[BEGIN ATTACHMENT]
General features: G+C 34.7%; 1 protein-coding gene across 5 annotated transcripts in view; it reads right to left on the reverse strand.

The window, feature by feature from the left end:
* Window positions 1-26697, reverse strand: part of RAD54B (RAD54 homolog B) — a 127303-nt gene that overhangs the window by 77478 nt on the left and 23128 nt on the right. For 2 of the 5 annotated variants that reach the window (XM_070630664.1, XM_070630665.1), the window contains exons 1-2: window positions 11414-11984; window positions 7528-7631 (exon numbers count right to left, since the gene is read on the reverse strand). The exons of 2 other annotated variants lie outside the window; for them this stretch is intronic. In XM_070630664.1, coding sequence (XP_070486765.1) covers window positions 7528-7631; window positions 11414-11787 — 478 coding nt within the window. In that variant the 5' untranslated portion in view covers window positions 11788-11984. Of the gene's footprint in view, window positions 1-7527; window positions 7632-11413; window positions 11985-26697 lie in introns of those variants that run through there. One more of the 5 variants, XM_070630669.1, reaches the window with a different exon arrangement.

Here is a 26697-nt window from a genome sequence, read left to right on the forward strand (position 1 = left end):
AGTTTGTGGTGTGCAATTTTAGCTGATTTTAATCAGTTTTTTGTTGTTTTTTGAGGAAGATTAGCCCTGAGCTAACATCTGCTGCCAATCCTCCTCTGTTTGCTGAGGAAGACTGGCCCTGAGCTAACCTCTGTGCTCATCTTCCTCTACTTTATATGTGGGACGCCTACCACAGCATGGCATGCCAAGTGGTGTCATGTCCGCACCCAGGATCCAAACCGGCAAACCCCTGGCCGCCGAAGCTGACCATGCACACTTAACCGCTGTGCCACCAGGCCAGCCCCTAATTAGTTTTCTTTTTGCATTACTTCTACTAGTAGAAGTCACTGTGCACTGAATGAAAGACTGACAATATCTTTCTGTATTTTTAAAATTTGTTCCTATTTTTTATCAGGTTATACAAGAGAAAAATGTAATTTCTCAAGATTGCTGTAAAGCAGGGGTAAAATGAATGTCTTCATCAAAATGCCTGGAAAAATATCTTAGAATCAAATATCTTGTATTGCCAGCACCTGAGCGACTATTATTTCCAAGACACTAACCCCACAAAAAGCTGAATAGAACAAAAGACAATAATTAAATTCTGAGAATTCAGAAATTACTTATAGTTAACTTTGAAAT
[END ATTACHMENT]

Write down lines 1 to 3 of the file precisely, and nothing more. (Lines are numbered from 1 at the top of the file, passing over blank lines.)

General features: G+C 34.7%; 1 protein-coding gene across 5 annotated transcripts in view; it reads right to left on the reverse strand.

The window, feature by feature from the left end:
* Window positions 1-26697, reverse strand: part of RAD54B (RAD54 homolog B) — a 127303-nt gene that overhangs the window by 77478 nt on the left and 23128 nt on the right. For 2 of the 5 annotated variants that reach the window (XM_070630664.1, XM_070630665.1), the window contains exons 1-2: window positions 11414-11984; window positions 7528-7631 (exon numbers count right to left, since the gene is read on the reverse strand). The exons of 2 other annotated variants lie outside the window; for them this stretch is intronic. In XM_070630664.1, coding sequence (XP_070486765.1) covers window positions 7528-7631; window positions 11414-11787 — 478 coding nt within the window. In that variant the 5' untranslated portion in view covers window positions 11788-11984. Of the gene's footprint in view, window positions 1-7527; window positions 7632-11413; window positions 11985-26697 lie in introns of those variants that run through there. One more of the 5 variants, XM_070630669.1, reaches the window with a different exon arrangement.